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People who had the most flavonols in their diet were about half as likely to develop Alzheimer’s than those who consumed the least, the study found.
Elderly people with diets rich in flavonols – a group of antioxidants found in fruits, vegetables, and tea – may be less likely to develop Alzheimer’s disease, a new study suggests. Researchers followed 921 people without dementia for about six years, starting when they 81 years old, on average. During the study, 220 people were diagnosed with probable Alzheimer’s disease. People who had the most flavonols in their diet were about half as likely to develop Alzheimer’s than those who consumed the least, the study found.
“Eat your fruits and vegetables, particularly dark leafy greens, and drink some tea every now and again,” said lead study author Dr. Thomas Holland of Rush University in Chicago.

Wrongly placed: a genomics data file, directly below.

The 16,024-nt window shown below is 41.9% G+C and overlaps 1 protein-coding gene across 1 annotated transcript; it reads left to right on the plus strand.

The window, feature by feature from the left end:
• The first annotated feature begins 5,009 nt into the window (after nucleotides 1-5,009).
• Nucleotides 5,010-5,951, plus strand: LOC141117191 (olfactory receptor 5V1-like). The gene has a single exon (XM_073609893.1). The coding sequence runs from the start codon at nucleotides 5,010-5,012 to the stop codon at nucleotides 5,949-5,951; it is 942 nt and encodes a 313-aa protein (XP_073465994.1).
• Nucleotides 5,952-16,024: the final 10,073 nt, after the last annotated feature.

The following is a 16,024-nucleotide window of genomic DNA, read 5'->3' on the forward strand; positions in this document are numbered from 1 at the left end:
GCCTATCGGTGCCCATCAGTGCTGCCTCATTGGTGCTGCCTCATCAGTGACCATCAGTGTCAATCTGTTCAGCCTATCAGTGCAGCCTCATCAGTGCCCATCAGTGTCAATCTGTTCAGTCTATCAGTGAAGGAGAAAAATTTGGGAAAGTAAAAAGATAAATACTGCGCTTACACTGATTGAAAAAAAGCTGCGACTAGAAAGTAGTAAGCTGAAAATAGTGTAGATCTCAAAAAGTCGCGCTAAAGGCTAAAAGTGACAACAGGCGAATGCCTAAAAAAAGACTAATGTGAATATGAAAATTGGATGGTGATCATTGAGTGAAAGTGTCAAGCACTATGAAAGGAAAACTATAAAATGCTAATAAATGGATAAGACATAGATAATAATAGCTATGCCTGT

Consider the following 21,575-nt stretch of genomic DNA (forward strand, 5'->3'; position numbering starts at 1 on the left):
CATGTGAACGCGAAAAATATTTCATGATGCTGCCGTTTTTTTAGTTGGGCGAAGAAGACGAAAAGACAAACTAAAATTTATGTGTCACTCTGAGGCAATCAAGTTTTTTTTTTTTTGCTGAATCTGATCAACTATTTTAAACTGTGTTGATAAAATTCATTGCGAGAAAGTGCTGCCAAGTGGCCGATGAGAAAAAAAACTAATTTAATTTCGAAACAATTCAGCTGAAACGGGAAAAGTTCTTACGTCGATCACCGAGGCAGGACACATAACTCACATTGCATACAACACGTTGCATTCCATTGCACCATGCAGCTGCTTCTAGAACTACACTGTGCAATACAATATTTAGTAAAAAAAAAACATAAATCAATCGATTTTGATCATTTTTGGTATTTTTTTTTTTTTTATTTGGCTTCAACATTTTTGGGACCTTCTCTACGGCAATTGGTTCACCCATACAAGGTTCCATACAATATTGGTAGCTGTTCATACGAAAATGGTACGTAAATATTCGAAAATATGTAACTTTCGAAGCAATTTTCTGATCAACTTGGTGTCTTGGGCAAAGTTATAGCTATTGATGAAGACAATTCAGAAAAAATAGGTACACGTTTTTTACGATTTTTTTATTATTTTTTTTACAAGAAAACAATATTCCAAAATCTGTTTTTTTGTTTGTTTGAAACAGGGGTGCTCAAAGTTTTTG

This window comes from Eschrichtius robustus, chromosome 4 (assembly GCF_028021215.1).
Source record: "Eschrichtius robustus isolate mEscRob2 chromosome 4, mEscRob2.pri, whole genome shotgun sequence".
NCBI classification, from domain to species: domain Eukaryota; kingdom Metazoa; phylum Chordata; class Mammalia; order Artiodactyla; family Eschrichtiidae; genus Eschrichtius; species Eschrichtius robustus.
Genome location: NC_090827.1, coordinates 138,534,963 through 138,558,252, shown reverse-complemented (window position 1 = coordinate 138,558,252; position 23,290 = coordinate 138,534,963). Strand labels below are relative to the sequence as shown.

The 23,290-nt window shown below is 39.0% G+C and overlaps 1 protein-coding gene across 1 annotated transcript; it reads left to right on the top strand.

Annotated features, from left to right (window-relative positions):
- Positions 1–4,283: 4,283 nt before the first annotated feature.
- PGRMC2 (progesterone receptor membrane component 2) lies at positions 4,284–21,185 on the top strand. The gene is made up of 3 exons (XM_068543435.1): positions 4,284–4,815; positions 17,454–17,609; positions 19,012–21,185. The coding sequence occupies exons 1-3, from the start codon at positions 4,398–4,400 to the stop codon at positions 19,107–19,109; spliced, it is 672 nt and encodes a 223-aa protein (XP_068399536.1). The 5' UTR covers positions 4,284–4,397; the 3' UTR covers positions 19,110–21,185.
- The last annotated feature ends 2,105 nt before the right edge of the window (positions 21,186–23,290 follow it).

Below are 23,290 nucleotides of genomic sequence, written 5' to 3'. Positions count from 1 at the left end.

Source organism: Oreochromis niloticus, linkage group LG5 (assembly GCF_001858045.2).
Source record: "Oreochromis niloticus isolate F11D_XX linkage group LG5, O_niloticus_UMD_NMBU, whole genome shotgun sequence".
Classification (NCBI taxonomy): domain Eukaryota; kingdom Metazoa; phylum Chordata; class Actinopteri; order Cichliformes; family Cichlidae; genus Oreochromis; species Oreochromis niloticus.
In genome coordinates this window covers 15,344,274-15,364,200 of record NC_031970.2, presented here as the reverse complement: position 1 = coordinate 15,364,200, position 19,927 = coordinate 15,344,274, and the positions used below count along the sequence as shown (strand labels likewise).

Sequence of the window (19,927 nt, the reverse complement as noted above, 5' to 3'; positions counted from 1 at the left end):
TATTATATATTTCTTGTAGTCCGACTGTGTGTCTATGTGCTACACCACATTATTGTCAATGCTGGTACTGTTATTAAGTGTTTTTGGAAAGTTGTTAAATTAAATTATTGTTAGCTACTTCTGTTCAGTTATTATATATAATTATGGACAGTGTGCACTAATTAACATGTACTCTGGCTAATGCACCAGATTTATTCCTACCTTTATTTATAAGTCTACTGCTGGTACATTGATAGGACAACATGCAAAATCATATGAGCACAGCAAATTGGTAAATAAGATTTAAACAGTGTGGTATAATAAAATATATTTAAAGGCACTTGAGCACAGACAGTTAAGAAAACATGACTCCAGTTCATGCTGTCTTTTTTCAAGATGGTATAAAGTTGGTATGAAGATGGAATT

“A healthy diet that contains various fruits and vegetables is critical for continued health, especially brain health,” Holland said by email. Flavonols are a type of flavonoid, phytochemicals found in plant pigments that are known to have antioxidant and anti-inflammatory properties, researchers write in Neurology. While some previous research has linked flavonoids in general to a lower risk of Alzheimer’s disease, less is known about the impact of flavonols specifically. For the current study, researchers asked participants to complete annual questionnaires detailing how often they ate certain foods. They also did cognitive tests and other assessments each year to determine if participants had developed Alzheimer’s disease.
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